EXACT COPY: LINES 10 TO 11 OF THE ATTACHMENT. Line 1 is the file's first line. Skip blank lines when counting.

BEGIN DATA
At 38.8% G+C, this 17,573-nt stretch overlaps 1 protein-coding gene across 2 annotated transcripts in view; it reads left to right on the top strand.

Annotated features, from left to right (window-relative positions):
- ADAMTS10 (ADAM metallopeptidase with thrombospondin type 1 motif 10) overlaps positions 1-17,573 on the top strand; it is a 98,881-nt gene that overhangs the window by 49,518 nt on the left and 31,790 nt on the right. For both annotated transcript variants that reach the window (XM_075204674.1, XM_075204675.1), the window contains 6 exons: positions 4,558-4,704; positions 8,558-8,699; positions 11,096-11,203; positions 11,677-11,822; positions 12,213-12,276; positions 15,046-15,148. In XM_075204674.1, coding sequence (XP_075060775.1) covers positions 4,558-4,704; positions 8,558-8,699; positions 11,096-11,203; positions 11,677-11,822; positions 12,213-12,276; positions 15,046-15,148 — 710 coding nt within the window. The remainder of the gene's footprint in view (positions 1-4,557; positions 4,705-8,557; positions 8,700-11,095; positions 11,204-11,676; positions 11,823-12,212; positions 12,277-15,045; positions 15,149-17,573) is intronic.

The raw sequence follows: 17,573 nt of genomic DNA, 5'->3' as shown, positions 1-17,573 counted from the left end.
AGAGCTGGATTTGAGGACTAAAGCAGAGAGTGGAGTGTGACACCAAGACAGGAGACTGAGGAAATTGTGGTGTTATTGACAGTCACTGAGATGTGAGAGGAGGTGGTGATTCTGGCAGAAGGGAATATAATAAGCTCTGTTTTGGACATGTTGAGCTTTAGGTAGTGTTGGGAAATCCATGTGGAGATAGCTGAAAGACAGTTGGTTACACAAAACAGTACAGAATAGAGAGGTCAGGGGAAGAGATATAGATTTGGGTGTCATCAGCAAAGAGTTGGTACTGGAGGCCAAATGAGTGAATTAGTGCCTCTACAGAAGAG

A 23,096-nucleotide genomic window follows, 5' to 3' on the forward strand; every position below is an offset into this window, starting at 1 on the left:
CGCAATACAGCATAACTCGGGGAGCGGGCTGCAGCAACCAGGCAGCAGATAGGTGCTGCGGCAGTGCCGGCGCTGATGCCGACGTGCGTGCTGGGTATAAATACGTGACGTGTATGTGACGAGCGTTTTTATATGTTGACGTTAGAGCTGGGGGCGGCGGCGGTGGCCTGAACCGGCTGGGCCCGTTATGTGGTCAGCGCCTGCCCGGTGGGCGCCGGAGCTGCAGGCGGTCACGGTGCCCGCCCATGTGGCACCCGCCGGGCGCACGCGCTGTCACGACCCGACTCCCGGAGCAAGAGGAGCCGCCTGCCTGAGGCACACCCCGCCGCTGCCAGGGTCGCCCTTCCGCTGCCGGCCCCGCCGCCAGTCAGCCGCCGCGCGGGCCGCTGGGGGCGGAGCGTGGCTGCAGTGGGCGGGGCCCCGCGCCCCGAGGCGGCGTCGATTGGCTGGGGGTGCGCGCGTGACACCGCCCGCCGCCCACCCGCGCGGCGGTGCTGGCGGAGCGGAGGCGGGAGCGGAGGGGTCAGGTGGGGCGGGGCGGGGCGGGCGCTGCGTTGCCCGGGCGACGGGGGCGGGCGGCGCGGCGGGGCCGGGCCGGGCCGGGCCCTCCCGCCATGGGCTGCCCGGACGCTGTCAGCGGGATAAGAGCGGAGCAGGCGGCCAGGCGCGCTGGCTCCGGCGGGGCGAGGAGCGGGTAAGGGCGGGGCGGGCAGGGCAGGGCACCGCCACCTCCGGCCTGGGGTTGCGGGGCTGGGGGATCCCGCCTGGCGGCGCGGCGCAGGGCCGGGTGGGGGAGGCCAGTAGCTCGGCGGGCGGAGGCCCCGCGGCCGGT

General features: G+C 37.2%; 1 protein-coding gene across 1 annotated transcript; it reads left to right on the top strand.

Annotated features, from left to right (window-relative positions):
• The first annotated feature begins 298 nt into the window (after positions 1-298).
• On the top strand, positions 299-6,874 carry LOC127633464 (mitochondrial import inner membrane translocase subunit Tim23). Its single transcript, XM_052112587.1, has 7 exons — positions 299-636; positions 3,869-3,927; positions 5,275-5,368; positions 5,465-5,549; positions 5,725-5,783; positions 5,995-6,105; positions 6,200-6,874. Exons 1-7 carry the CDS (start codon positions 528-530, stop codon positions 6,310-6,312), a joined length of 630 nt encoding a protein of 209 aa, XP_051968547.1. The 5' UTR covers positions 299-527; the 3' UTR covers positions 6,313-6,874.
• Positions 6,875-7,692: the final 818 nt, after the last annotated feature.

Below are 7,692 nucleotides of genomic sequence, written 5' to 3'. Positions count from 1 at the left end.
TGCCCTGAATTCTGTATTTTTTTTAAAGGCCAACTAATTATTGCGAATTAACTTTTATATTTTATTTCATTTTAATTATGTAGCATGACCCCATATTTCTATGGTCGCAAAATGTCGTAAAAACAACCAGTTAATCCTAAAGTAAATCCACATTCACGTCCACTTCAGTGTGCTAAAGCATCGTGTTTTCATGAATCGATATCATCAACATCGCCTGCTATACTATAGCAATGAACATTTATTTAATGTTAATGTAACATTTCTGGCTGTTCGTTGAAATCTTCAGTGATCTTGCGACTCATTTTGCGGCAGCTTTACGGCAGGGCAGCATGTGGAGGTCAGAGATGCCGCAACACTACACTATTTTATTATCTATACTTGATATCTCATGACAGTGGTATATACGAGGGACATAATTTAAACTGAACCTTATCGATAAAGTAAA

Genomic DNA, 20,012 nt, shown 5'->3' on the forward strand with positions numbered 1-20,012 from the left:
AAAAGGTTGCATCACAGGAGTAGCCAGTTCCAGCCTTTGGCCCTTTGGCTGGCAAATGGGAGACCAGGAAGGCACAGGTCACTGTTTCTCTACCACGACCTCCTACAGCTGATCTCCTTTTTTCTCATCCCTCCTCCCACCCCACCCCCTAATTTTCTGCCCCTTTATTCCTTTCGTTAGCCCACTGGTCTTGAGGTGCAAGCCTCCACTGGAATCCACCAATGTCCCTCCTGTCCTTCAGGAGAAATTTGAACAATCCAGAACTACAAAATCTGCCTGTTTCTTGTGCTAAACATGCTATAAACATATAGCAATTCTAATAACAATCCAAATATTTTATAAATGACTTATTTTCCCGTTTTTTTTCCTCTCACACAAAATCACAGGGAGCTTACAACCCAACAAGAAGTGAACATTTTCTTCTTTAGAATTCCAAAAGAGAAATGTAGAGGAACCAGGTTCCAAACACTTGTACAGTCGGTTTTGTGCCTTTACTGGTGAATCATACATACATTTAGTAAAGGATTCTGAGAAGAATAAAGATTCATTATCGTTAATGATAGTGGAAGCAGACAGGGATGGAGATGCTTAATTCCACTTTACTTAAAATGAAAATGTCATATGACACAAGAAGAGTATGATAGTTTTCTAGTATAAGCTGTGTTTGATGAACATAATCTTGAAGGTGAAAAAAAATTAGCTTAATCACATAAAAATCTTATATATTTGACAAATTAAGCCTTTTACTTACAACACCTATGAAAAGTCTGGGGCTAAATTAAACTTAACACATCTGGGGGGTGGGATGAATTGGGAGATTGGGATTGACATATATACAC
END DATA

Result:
• The first annotated feature begins 298 nt into the window (after positions 1-298).
• On the top strand, positions 299-6,874 carry LOC127633464 (mitochondrial import inner membrane translocase subunit Tim23). Its single transcript, XM_052112587.1, has 7 exons — positions 299-636; positions 3,869-3,927; positions 5,275-5,368; positions 5,465-5,549; positions 5,725-5,783; positions 5,995-6,105; positions 6,200-6,874. Exons 1-7 carry the CDS (start codon positions 528-530, stop codon positions 6,310-6,312), a joined length of 630 nt encoding a protein of 209 aa, XP_051968547.1. The 5' UTR covers positions 299-527; the 3' UTR covers positions 6,313-6,874.